opposite editors. This must be interesting
t di.-interested readers.
Mrs. Victor is now soliciting subscrip
tions to her forthcoming work, entitled
'All Over Oregon and Washington." The
price of the book is $2 30.
The reported recent narrow escape
made by General Palmer, and the drown
ing of seven Indians, is contradicted. Two
items, and nobody drowned.
The Herald tells of a man in that city
who lias a foot Kij inches in rength. and
large enough to completely cover a two
year old child. Has it webs ?
The proprietor of the St Charles Hotel.
Portland, Mr. Jacobs, was the recipient of
a beautiful cane, on New Year's day. from
tho employes of that establishment.
On Friday last. Joseph Legrand. broth
er of the editor of the Portland Deutsche
Z'jiturig, sustained severe injuries by a fall
from a step-ladder. He is improving.
James Weaver, who recently stabbed
Julius Cardwell, alias " Chalk-line."' near
Rosebnrg, was acquitted. Cardwell. al
though seriously injured, is improving.
A man in Jackson county recentlykilled
a cow. in the stomach of which was found
in gold and silver coin the sum of $21 73.
A premium is offered for that C3 s calves
Yesterday passenger and freight trains
commenced making regular trips over the
West-Side Road, from the corner of Stark
and Fourth streets. Portland, to Dairy
A man named Jackson says the Dallas
DrpujUciii, who is but recently out of the
Penitentiary, has been bound over in the
sum of $300, for abusing one ilson and
Mayor Wasserman. of Portland, has re
ceived a letter asking information of one
Mnrni it!i C. Snider. His parents are said
to be in distress, and are anxious to hear
A little daughter of Mr. J. Himes, liv
ing near Eugene, recently fell into a tub
of hot. water, and was so badly scalded
that the skin came entirely oft of one side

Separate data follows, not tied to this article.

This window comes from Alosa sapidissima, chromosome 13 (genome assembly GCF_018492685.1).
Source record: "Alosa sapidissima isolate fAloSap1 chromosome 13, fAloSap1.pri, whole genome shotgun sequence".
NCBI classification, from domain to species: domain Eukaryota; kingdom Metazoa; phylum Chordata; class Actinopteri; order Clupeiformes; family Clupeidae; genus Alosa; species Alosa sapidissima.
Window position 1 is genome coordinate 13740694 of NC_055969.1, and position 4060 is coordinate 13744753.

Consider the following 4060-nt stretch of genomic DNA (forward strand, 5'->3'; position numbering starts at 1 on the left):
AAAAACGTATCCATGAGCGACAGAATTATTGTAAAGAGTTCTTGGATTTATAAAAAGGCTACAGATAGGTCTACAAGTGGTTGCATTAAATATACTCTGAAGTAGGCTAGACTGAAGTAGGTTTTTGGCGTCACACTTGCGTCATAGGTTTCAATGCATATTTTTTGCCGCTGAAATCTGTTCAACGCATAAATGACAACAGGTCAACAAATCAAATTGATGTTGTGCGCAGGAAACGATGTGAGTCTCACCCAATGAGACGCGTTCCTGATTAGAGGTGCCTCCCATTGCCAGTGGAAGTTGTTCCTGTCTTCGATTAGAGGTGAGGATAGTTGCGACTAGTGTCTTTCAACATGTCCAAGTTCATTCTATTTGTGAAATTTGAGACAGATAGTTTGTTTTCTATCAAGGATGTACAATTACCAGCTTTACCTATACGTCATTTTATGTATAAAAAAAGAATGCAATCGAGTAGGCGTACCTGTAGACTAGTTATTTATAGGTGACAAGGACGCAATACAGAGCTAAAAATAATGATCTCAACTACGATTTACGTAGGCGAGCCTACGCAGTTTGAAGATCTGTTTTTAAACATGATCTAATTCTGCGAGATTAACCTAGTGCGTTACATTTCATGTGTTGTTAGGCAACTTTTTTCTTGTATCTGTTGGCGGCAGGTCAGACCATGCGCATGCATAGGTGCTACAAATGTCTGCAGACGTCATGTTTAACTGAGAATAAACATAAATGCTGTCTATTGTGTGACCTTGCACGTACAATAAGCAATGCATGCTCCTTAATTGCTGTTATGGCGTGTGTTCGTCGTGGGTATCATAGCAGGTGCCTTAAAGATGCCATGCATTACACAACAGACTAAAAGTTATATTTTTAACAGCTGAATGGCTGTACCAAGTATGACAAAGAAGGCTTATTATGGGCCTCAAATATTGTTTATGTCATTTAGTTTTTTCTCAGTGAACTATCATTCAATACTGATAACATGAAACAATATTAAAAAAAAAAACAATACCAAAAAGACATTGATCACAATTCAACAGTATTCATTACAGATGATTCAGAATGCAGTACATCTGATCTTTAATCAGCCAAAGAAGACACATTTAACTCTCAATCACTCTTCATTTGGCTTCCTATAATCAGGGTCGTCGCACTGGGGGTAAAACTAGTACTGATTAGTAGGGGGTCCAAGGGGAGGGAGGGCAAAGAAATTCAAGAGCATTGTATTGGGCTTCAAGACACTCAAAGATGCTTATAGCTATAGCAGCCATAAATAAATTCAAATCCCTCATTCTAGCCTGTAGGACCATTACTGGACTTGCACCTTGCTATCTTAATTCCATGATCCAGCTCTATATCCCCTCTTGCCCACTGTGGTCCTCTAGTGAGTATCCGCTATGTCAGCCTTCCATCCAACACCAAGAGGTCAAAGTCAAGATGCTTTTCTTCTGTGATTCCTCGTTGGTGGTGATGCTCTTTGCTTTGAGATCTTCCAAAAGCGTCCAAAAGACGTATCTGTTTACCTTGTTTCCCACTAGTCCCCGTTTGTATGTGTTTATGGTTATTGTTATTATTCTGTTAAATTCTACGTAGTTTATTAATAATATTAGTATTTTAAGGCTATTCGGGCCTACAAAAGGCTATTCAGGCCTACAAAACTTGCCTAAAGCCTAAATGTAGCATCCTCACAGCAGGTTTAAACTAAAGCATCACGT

of her body.
' Not a sor.nd was heard,'' not a bell
was rung, at midnight on Sunday night.
to announce to the pious denizens of Sa
lem the death of the old, or the birth of
the new-born year.
They have an alert fire department in
Eugene. An alarm of fire given there re
cently turned everybody out of their beds
to behold the reflection of a locomotive
headlight on a mill.
From a statistical article in the Herald
we learu that more marriages occured in
Multnomah county in the month of Sep
tember, last year, than in any other month.
Total number for the year. 141.
We learn that there were two and a half
feet of snow at the Cascades ou Tuesday
last, and the thermometer 20 below the
freezing point. Boats are not running on
the Columbia above Vancouver.
A shooting a Cray occurred in Amity,
Yamhill county, oti Wednesday, between
Messrs. Fenton and Baker. Baker drew
a shoe-knife on Fenton. when the latier
shot him in the neck. The shot man got
up ami left, without wailing to have the
The "hop" of the woman women if
Portland, on New Year's night, it i Eail.
was not a complete success. Dancing was
not indulged in to any great extent, but
ihev endeavored to amuse themselves by
playing " Boston." We do not exactly
know how this gane is played, but are as